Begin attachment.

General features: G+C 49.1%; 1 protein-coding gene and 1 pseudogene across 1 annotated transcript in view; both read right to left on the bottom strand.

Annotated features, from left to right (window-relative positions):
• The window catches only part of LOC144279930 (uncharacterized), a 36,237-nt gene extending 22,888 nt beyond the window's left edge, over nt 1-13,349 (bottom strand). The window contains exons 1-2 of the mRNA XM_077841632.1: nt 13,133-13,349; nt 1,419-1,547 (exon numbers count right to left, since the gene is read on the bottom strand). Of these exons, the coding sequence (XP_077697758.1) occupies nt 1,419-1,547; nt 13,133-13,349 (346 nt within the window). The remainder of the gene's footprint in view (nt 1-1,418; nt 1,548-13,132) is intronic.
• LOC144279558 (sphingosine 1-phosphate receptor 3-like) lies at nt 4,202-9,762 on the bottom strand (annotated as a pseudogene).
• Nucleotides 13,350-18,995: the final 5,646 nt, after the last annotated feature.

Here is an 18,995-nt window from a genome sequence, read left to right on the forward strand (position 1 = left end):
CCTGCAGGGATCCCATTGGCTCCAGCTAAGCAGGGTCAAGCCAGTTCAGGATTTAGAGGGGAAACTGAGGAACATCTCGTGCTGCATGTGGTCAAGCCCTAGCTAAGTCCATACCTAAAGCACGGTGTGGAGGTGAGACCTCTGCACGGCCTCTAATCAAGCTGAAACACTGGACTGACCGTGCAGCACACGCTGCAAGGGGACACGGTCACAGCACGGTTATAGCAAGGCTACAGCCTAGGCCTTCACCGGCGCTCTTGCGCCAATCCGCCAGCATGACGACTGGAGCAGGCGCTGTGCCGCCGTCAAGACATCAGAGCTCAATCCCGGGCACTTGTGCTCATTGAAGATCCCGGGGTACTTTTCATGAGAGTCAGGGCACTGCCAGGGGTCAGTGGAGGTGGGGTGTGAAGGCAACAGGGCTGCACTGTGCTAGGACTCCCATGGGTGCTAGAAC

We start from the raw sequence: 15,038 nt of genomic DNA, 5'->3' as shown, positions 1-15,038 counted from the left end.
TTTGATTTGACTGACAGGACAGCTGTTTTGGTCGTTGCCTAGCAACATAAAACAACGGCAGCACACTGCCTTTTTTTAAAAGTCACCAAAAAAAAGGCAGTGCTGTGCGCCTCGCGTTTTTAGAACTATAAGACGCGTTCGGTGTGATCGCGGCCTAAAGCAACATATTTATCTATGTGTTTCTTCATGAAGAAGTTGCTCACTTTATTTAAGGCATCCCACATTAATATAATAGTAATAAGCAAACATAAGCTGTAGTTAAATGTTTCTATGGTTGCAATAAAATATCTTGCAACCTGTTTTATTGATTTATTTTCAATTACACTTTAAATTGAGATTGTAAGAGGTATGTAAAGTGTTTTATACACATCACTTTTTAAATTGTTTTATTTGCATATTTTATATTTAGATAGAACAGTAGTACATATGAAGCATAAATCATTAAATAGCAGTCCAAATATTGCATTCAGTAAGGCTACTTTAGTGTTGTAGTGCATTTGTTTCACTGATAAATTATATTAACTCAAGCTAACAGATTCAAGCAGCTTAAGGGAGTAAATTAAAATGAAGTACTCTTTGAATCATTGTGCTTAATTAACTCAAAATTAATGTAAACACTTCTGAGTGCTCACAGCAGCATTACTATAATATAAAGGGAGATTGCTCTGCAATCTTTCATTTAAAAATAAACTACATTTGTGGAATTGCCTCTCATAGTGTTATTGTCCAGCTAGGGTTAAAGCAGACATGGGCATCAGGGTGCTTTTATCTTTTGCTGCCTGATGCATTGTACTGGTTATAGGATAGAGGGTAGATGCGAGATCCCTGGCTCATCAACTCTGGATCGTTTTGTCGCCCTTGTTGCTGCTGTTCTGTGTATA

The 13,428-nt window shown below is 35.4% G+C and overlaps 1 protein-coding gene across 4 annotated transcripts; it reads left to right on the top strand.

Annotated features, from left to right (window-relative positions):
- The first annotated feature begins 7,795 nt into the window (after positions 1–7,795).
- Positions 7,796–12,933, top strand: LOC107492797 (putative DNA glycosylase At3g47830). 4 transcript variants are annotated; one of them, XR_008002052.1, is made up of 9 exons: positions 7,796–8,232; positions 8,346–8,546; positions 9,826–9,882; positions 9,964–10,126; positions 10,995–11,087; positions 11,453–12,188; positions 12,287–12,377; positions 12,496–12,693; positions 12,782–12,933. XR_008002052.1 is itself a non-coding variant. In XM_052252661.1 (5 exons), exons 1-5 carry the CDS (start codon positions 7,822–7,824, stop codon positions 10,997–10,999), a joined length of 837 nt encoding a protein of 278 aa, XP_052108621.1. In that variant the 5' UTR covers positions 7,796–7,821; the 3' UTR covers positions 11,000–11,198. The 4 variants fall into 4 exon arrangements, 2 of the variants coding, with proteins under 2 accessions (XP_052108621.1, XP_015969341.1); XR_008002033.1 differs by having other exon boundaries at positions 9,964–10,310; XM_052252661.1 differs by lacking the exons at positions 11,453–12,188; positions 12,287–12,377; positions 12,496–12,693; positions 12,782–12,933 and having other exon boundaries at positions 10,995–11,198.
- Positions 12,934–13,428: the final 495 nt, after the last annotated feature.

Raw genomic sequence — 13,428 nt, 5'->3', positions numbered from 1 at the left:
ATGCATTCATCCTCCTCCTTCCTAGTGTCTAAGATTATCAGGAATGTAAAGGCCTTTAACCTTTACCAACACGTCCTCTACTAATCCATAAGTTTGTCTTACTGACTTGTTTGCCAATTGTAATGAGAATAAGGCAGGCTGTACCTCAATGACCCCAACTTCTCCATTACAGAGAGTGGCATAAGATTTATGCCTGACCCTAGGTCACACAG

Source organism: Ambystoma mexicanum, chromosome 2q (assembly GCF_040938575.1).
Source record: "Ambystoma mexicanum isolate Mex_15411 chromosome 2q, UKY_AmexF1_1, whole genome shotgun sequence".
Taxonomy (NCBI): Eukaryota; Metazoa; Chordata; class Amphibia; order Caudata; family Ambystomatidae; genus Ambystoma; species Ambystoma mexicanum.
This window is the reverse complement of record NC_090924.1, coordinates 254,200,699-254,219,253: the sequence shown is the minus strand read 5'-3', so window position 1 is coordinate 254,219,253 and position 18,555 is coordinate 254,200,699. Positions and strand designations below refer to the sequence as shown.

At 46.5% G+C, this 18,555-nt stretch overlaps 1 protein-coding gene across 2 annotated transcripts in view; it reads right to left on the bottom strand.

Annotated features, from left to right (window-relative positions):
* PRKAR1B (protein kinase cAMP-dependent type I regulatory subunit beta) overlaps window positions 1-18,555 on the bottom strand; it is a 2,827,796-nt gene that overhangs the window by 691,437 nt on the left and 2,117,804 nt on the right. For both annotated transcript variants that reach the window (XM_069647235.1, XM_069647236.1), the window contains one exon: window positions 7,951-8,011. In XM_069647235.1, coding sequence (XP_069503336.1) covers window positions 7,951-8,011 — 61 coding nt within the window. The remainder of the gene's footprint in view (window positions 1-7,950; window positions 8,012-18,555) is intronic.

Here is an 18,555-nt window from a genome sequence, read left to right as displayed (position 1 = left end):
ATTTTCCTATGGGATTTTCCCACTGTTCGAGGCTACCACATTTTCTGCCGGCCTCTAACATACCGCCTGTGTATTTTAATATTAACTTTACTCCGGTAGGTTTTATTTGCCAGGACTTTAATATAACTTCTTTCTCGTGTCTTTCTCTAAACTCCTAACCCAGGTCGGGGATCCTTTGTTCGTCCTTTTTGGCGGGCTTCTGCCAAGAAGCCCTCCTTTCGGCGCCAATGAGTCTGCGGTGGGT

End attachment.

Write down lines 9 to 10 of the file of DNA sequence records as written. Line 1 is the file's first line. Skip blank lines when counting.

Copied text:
TTTGATTTGACTGACAGGACAGCTGTTTTGGTCGTTGCCTAGCAACATAAAACAACGGCAGCACACTGCCTTTTTTTAAAAGTCACCAAAAAAAAGGCAGTGCTGTGCGCCTCGCGTTTTTAGAACTATAAGACGCGTTCGGTGTGATCGCGGCCTAAAGCAACATATTTATCTATGTGTTTCTTCATGAAGAAGTTGCTCACTTTATTTAAGGCATCCCACATTAATATAATAGTAATAAGCAAACATAAGCTGTAGTTAAATGTTTCTATGGTTGCAATAAAATATCTTGCAACCTGTTTTATTGATTTATTTTCAATTACACTTTAAATTGAGATTGTAAGAGGTATGTAAAGTGTTTTATACACATCACTTTTTAAATTGTTTTATTTGCATATTTTATATTTAGATAGAACAGTAGTACATATGAAGCATAAATCATTAAATAGCAGTCCAAATATTGCATTCAGTAAGGCTACTTTAGTGTTGTAGTGCATTTGTTTCACTGATAAATTATATTAACTCAAGCTAACAGATTCAAGCAGCTTAAGGGAGTAAATTAAAATGAAGTACTCTTTGAATCATTGTGCTTAATTAACTCAAAATTAATGTAAACACTTCTGAGTGCTCACAGCAGCATTACTATAATATAAAGGGAGATTGCTCTGCAATCTTTCATTTAAAAATAAACTACATTTGTGGAATTGCCTCTCATAGTGTTATTGTCCAGCTAGGGTTAAAGCAGACATGGGCATCAGGGTGCTTTTATCTTTTGCTGCCTGATGCATTGTACTGGTTATAGGATAGAGGGTAGATGCGAGATCCCTGGCTCATCAACTCTGGATCGTTTTGTCGCCCTTGTTGCTGCTGTTCTGTGTATA

The 13,428-nt window shown below is 35.4% G+C and overlaps 1 protein-coding gene across 4 annotated transcripts; it reads left to right on the top strand.